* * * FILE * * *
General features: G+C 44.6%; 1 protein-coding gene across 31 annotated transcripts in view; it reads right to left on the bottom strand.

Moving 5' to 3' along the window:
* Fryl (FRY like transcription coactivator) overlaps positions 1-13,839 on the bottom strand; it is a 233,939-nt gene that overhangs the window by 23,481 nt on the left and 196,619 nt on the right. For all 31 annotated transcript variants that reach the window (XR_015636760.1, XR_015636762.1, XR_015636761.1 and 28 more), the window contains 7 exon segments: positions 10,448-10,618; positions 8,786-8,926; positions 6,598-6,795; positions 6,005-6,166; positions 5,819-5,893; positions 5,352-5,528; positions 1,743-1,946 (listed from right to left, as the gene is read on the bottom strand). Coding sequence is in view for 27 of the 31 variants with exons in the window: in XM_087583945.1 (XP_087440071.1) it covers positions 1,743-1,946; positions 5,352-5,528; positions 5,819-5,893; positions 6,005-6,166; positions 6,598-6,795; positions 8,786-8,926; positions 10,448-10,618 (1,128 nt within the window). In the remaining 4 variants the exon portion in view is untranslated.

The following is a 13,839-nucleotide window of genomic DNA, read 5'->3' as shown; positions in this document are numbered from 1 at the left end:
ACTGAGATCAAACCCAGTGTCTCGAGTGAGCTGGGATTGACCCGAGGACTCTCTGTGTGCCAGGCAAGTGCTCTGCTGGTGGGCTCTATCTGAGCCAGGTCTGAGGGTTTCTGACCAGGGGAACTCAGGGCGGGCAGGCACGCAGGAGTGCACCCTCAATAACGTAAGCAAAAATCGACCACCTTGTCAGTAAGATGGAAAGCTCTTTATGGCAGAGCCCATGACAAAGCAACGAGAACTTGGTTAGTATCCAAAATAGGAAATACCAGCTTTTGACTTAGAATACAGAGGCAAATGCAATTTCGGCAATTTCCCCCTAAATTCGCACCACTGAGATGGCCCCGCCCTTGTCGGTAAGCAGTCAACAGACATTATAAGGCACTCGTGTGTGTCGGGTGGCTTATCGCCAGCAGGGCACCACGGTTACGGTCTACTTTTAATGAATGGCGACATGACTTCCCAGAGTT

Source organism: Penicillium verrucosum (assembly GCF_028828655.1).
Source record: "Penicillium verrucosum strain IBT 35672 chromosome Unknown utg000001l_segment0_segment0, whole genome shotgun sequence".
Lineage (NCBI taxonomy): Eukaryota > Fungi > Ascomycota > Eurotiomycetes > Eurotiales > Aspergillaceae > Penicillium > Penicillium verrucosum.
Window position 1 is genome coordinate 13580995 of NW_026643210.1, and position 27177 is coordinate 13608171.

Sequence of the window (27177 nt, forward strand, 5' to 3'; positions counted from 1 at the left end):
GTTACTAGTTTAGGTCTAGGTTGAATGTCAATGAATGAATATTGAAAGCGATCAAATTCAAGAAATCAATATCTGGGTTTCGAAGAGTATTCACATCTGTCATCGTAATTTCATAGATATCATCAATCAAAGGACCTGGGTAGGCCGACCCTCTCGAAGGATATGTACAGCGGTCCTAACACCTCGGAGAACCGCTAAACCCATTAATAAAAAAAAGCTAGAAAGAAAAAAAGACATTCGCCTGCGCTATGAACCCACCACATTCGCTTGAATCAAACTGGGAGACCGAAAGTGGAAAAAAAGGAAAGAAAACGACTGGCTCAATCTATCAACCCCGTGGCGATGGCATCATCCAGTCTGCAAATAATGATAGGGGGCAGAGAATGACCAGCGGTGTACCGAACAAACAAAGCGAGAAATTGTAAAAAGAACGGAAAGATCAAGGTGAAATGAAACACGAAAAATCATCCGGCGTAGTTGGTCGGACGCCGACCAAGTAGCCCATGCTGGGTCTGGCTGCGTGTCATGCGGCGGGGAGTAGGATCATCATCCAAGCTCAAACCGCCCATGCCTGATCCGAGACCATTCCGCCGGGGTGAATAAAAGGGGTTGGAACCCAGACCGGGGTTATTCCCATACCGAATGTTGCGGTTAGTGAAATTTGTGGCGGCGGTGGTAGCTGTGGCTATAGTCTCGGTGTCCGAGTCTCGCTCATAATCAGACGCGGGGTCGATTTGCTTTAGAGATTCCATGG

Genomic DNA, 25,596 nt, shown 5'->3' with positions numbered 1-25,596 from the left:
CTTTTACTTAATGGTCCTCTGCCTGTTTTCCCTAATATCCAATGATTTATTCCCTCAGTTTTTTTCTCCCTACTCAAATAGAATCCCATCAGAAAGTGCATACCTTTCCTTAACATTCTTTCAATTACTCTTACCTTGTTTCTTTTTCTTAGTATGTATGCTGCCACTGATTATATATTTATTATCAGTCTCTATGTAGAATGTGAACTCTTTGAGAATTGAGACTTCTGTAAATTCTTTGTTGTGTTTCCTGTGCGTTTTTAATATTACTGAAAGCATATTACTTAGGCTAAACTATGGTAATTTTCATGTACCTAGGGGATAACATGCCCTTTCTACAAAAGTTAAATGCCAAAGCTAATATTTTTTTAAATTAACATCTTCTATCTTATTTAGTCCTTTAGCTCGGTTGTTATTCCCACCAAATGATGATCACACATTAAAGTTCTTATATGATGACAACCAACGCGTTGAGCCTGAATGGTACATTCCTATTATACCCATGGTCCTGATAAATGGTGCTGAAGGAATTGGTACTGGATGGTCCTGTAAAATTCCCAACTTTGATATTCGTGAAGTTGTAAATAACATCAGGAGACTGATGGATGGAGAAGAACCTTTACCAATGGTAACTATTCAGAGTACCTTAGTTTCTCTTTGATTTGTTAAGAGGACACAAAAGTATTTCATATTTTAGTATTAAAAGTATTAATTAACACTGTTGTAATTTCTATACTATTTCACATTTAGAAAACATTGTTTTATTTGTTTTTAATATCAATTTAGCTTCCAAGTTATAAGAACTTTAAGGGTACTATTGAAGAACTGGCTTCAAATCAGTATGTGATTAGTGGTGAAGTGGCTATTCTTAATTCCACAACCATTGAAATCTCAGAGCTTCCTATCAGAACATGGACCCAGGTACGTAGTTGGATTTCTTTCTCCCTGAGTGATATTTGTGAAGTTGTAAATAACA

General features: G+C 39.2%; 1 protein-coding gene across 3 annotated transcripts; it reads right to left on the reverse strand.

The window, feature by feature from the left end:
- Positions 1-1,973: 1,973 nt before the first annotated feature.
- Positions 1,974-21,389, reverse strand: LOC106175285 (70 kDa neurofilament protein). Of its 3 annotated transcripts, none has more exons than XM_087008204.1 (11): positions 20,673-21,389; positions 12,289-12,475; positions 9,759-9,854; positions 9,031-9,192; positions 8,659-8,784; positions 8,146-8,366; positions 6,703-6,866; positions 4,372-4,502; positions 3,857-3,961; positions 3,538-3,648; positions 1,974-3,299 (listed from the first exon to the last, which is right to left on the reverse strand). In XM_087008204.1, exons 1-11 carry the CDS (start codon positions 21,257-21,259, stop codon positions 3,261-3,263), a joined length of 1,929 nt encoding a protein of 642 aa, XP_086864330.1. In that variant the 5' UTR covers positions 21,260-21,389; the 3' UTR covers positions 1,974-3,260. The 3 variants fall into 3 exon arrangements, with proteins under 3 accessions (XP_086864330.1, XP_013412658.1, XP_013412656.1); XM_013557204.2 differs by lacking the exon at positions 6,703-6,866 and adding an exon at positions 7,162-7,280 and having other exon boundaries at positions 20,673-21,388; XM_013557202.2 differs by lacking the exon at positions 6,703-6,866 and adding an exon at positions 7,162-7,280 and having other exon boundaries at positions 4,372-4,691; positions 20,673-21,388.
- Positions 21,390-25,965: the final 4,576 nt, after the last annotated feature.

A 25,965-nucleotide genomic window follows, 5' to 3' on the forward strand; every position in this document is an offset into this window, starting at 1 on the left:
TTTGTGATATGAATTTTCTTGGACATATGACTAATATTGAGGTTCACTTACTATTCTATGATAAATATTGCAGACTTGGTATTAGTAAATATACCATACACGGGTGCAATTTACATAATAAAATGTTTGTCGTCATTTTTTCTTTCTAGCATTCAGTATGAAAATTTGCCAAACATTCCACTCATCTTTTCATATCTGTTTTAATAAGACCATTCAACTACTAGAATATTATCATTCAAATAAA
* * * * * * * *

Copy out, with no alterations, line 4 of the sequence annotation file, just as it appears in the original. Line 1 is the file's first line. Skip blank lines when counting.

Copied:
The following is a 13,839-nucleotide window of genomic DNA, read 5'->3' as shown; positions in this document are numbered from 1 at the left end: